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Find the Limit

  1. Feb 28, 2014 #1
    1. The problem statement, all variables and given/known data
    Find the limit
    lim (sin(3x))/x
    x-->0


    2. Relevant equations
    There is two steps which I don't understand how they work, or why they work. Ill show you.
    I'm using my answer book to help me out, but it doesn't give a satisfactory explanation.


    3. The attempt at a solution
    lim (sin(3x))/x
    x-->0

    = lim 3(sin(3x))/3x
    x-->0

    = 3lim (sin(3x))/3x as x -> 0 3x -> 0 Why do I do this maneuver? I understand its for
    x-->0 substitution

    = 3lim (sin(3x))/3x let theta = 3x

    = 3lim (sin(theta))/theta

    = 3(1) Why does lim (sin(theta))/theta equal 1?
     
  2. jcsd
  3. Feb 28, 2014 #2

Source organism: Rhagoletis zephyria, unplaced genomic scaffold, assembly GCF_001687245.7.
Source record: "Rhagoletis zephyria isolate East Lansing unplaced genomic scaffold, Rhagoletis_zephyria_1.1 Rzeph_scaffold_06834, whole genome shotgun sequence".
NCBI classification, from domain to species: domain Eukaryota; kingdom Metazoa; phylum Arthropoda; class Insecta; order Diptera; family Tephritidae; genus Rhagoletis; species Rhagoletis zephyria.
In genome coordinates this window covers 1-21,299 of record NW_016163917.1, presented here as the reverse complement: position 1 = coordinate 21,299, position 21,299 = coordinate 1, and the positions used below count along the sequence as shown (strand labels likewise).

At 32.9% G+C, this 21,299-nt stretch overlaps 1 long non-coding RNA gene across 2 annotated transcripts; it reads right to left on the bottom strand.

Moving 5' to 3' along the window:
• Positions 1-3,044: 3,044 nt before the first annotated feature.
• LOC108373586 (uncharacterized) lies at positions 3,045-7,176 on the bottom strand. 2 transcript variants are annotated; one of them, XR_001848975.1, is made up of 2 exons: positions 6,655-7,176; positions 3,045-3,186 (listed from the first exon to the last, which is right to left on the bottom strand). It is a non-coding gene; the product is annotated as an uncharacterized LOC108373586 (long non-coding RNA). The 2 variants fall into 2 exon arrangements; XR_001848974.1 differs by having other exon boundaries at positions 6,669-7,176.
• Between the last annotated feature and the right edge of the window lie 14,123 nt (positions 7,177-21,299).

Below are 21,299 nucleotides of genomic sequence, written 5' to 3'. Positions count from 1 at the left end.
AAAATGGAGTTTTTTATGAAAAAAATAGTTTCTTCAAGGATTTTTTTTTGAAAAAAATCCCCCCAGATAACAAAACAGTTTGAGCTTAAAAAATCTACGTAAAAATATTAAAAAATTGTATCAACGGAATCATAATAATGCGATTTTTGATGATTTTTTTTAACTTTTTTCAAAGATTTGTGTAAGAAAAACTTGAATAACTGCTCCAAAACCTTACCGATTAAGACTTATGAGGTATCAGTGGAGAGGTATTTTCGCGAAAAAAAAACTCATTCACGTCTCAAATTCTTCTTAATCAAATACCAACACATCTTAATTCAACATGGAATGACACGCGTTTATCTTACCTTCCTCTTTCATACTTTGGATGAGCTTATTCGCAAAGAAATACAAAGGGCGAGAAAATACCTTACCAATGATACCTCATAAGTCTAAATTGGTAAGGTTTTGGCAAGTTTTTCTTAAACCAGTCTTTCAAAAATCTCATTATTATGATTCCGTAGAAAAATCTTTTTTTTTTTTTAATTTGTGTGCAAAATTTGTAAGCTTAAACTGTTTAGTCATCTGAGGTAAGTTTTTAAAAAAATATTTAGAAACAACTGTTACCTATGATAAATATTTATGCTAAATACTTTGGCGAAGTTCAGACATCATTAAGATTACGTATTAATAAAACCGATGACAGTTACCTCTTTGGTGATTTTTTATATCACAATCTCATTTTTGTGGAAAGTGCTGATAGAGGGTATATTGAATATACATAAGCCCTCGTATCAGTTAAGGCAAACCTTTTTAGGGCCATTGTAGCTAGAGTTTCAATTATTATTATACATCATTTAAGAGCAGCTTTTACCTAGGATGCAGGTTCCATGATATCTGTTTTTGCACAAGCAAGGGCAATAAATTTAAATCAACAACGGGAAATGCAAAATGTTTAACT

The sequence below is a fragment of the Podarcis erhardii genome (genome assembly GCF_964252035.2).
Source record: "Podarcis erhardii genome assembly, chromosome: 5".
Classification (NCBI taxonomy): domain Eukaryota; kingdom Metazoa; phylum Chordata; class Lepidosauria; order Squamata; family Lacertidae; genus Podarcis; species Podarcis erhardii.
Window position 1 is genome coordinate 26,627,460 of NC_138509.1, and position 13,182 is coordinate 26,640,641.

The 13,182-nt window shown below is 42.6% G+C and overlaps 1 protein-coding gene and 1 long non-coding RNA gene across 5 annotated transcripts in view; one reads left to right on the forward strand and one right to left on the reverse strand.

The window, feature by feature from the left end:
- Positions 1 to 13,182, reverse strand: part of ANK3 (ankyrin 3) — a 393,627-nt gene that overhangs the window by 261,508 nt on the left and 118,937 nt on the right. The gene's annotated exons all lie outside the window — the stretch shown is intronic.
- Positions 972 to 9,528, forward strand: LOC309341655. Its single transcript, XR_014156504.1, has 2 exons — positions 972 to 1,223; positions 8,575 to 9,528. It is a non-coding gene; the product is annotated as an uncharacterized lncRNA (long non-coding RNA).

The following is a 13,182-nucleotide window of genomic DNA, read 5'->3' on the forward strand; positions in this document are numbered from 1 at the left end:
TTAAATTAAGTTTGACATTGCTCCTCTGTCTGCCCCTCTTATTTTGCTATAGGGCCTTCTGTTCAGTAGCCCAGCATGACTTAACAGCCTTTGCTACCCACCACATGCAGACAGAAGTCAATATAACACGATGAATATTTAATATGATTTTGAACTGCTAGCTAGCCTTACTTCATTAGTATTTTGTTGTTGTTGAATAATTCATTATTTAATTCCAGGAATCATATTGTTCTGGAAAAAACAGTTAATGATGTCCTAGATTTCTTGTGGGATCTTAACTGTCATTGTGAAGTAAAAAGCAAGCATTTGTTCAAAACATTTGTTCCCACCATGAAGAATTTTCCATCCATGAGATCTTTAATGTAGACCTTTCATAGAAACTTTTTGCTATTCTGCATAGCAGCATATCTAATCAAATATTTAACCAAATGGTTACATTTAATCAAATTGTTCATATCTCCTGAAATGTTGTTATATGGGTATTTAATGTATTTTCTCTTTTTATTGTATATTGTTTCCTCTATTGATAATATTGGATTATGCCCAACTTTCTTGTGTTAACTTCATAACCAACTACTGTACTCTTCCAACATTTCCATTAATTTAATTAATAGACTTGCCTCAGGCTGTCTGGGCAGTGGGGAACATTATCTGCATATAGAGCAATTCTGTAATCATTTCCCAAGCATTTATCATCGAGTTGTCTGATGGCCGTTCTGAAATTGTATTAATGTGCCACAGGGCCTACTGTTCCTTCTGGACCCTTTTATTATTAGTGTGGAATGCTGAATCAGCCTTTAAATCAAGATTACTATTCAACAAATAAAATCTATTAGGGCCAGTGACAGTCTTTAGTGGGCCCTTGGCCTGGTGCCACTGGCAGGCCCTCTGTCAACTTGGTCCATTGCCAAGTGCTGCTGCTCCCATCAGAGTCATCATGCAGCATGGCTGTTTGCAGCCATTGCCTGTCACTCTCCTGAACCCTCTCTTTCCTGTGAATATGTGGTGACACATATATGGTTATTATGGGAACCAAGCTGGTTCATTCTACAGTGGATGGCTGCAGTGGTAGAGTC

hilbert2

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    Gold Member

    Here's a geometrical argument that 'proves' the limit is equal to 1: http://math.ucsd.edu/~wgarner/math20a/sin%28x%29_over_x.htm [Broken] .

    I think this argument is enough for your proof, you're probably not supposed to deduce the limit from the Maclaurin series expansion of the sine function (which would be the rigorous way to do it).
     
    Last edited by a moderator: May 6, 2017
  4. Feb 28, 2014 #3

    ChrisVer

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    Gold Member

    There are many ways to check it... first of all you have a form of 0/0 for which you can use the del'hopitale...
    Another way is the Taylor expansion of sine : the argument is small so you just need the first order term which is [itex]\theta[/itex] and gives 1 with the denominator...
    Another way is via the sandwich rule demonstrated by hilbert12's reference.
     
  5. Feb 28, 2014 #4
    Thank you very much. I like to learn how it works for some odd reason, ocd or something. Its like i doubt maths even though its been around for ever lol. Thanks.
     
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